feet with sand

This will probably increase your risk of blisters…

I love this academic paper. It’s a great example of a topic that you might not even think to apply evidence. It’s an important one though: how can you avoid blisters when running?

Worthing RM, Percy RL, Joslin JD. Prevention of Friction Blisters in Outdoor Pursuits – A Systematic Review. Wilderness Environ Med 2017;28:139–49.

I really love it when these little niches get addressed and someone actually tries to pull together the evidence. It might seem like a minor topic but those tiny little abrasions can completely destroy your ability to get around your chosen event, whether it is completing an ultra, or just enjoying a simple walk on the hills.

This is systematic review had a stated aim to: determine if sock, antiperspirant, or barrier strategies were effective in the prevention of friction blisters of the foot in wilderness and outdoor pursuits.

First of all. First of all, we can’t go too far without defining a ‘friction blister’. Here’s what the authors offer:

Friction blisters result from pressure and shear forces causing delamination at the level of the stratum spinosum.

And just to really ham up the proper science-y element of this let’s throw in an equation.

Frictional force (Ff) = μ x Fn

And that’s it. In order to prevent blisters you need to reduce the coefficient of friction (μ) or reduce the shear force (Fn). Or, preferably both. What are the options? Here are a few:

  • variable sock material and knits
  • different sock layers/systems
  • lubricants
  • anti-perspirants
  • orthotics

The Results

The authors went through the formal process of a systematic review: agreeing a search strategy and identifying papers which are then systematically assessed for bias and confidence in effect. They found 806 titles in 12 languages from 1950 to 2016. Most of those can be dropped with a quick scan of the title and the abstract giving them just 20 to look at in detail. Another 9 were binned for not being relevant and they ended up with 11 studies.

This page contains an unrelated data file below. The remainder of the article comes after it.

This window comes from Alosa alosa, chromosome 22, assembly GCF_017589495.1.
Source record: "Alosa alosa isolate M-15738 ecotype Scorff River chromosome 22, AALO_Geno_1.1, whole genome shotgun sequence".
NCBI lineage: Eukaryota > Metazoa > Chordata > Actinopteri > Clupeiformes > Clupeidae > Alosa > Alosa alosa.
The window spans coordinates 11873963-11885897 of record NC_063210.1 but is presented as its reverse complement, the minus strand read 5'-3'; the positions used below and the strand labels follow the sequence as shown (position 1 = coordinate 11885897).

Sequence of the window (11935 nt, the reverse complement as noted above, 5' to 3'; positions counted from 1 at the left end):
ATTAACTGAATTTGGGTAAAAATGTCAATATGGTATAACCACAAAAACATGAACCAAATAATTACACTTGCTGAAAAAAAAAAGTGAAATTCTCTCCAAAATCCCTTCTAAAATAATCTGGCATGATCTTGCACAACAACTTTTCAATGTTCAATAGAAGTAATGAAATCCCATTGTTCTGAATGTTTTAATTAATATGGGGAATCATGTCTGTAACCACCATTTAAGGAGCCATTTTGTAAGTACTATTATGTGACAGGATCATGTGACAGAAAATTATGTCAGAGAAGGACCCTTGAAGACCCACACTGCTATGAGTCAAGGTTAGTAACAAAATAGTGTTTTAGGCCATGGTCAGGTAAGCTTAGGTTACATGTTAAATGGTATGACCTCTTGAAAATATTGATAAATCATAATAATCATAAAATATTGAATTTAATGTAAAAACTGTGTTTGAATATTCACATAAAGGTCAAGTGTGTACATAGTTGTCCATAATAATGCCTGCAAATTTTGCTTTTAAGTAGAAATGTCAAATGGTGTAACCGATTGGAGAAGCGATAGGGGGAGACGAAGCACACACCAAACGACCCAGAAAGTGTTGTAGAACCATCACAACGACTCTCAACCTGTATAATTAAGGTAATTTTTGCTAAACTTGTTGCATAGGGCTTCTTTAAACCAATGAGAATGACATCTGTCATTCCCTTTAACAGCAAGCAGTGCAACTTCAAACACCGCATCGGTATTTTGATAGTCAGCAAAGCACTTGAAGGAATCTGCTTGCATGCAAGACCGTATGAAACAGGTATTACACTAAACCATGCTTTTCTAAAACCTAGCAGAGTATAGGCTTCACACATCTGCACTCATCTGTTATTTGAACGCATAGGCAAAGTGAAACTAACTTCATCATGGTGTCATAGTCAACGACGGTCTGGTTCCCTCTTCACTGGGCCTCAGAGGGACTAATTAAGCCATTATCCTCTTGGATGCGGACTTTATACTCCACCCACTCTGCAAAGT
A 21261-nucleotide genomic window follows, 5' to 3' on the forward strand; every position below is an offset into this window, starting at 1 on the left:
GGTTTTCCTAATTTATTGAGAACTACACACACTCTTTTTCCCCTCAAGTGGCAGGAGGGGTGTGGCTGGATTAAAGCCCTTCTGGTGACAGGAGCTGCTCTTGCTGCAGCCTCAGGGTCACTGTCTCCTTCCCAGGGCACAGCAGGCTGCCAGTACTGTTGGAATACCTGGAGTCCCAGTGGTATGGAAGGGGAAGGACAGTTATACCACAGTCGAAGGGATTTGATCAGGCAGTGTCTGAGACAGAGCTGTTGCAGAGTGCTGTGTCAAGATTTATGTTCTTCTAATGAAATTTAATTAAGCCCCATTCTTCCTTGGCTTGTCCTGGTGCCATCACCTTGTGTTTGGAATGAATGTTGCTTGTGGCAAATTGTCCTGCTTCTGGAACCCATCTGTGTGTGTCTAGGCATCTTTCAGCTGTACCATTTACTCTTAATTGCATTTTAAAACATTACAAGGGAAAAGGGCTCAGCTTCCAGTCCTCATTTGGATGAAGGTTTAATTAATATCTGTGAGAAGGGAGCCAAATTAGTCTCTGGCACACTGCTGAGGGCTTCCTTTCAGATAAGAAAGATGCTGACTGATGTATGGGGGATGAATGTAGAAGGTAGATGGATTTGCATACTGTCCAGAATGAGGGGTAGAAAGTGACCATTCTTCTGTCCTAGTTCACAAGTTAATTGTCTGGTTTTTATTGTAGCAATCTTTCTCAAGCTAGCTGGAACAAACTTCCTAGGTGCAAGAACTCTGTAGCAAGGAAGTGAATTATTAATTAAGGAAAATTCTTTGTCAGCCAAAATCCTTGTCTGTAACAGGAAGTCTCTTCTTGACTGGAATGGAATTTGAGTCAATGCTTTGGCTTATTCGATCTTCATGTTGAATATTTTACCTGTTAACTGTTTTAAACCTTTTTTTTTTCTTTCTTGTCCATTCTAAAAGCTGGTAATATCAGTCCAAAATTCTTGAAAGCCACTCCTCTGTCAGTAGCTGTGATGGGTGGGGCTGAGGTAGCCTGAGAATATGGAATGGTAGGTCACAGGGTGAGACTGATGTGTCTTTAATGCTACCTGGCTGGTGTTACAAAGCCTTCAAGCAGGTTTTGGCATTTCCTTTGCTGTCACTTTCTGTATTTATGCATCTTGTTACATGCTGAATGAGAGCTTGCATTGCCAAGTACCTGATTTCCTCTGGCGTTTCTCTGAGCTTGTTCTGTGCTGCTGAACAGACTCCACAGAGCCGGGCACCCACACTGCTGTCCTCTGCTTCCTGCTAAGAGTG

So, that’s it. For all the work in this area there are only 11 studies that actually offer something meaningful to answer the author’s question.

It’s hard to work out much in the way of meaningful results with these studies.

But the problem is that even four of these studies seemed to have real problems with bias. And the other seven had assorted problems with conflicts of interest, general imprecision, and being part of multiple interventions. It’s hard to work out much in the way of meaningful results with these studies.

The three studies with the lowest risk of bias are worth looking at a little harder. One was a non-blinded randomised controlled trial in Belgian officer cadets during their 6-week basic training. Polyester padded socks performed a lot better than polyester thin inner socks + cotton wool blend outer or standard issue 70% wool socks. They also found an association between overuse injuries and blisters.

A double-blind randomised trial in US Army soldiers after they got them to do a 200 minute treadmill march (ouch, not sure how that got past the ethics committee) tested antiperspirants versus placebo. No differences were found at all.

Another non-blinded controlled trial in endurance athletes tested out prophylactic paper tape application against no treatment during a 155-mile, 7-day race. There was a reduction of 40% in blisters and 81% of the athletes said they would use it again.


No study is perfect, they all come with some flaws. But in a lot of studies the flaws can be a little overwhelming and massively limit how far you can draw conclusions. The problem with the blister studies is that it’s hard to find any that are hugely helpful.

Advice for blisters in a nutshell

My advice currently: find socks that work for you and test them out. There is very weak evidence that a single pair of padded polyester ones are slightly better (but that was in young recruits who presumably spent a lot of time in boots). That probably fits with general advice that synthetic materials are better at wicking sweat – it’s those soggy feet that can get torn apart by frictional forces.

The evidence for taping your feet is a little better. Reading this, I’m definitely going to try it for any longer efforts, especially anything multi-day.

I hope you found this blogpost interesting. Why not leave a comment?

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